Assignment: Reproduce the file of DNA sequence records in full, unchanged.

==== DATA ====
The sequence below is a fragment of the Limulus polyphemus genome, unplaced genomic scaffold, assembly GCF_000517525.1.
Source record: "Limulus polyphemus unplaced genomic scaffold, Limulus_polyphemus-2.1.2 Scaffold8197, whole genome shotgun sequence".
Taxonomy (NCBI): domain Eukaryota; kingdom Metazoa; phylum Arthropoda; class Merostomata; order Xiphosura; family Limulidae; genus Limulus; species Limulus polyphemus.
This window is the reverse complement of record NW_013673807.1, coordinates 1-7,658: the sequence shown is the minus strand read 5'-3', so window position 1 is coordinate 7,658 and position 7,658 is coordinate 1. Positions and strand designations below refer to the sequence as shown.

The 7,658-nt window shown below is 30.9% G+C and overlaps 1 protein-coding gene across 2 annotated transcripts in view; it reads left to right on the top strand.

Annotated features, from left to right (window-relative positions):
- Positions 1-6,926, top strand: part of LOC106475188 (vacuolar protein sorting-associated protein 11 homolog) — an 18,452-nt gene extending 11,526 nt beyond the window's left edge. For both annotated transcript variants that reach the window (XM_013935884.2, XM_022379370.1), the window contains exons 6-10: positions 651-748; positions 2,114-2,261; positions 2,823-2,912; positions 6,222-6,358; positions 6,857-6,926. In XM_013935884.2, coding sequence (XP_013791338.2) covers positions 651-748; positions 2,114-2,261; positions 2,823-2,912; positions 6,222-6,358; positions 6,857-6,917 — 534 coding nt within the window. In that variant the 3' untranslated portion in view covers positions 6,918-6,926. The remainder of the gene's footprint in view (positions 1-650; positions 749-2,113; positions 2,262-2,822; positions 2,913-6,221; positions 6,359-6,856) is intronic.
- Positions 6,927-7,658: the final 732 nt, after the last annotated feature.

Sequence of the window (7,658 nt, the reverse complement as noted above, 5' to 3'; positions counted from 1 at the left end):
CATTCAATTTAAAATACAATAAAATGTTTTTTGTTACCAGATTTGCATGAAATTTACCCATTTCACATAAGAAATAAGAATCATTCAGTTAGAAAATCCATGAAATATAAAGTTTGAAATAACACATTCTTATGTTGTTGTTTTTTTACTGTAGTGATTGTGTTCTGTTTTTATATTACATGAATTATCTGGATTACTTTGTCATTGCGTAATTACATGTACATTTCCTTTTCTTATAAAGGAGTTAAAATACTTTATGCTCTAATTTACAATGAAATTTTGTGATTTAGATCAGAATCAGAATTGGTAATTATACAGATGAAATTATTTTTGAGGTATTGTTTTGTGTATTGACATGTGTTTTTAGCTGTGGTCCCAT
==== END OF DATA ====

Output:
The sequence below is a fragment of the Limulus polyphemus genome, unplaced genomic scaffold, assembly GCF_000517525.1.
Source record: "Limulus polyphemus unplaced genomic scaffold, Limulus_polyphemus-2.1.2 Scaffold8197, whole genome shotgun sequence".
Taxonomy (NCBI): domain Eukaryota; kingdom Metazoa; phylum Arthropoda; class Merostomata; order Xiphosura; family Limulidae; genus Limulus; species Limulus polyphemus.
This window is the reverse complement of record NW_013673807.1, coordinates 1-7,658: the sequence shown is the minus strand read 5'-3', so window position 1 is coordinate 7,658 and position 7,658 is coordinate 1. Positions and strand designations below refer to the sequence as shown.

The 7,658-nt window shown below is 30.9% G+C and overlaps 1 protein-coding gene across 2 annotated transcripts in view; it reads left to right on the top strand.

Annotated features, from left to right (window-relative positions):
- Positions 1-6,926, top strand: part of LOC106475188 (vacuolar protein sorting-associated protein 11 homolog) — an 18,452-nt gene extending 11,526 nt beyond the window's left edge. For both annotated transcript variants that reach the window (XM_013935884.2, XM_022379370.1), the window contains exons 6-10: positions 651-748; positions 2,114-2,261; positions 2,823-2,912; positions 6,222-6,358; positions 6,857-6,926. In XM_013935884.2, coding sequence (XP_013791338.2) covers positions 651-748; positions 2,114-2,261; positions 2,823-2,912; positions 6,222-6,358; positions 6,857-6,917 — 534 coding nt within the window. In that variant the 3' untranslated portion in view covers positions 6,918-6,926. The remainder of the gene's footprint in view (positions 1-650; positions 749-2,113; positions 2,262-2,822; positions 2,913-6,221; positions 6,359-6,856) is intronic.
- Positions 6,927-7,658: the final 732 nt, after the last annotated feature.

Sequence of the window (7,658 nt, the reverse complement as noted above, 5' to 3'; positions counted from 1 at the left end):
CATTCAATTTAAAATACAATAAAATGTTTTTTGTTACCAGATTTGCATGAAATTTACCCATTTCACATAAGAAATAAGAATCATTCAGTTAGAAAATCCATGAAATATAAAGTTTGAAATAACACATTCTTATGTTGTTGTTTTTTTACTGTAGTGATTGTGTTCTGTTTTTATATTACATGAATTATCTGGATTACTTTGTCATTGCGTAATTACATGTACATTTCCTTTTCTTATAAAGGAGTTAAAATACTTTATGCTCTAATTTACAATGAAATTTTGTGATTTAGATCAGAATCAGAATTGGTAATTATACAGATGAAATTATTTTTGAGGTATTGTTTTGTGTATTGACATGTGTTTTTAGCTGTGGTCCCAT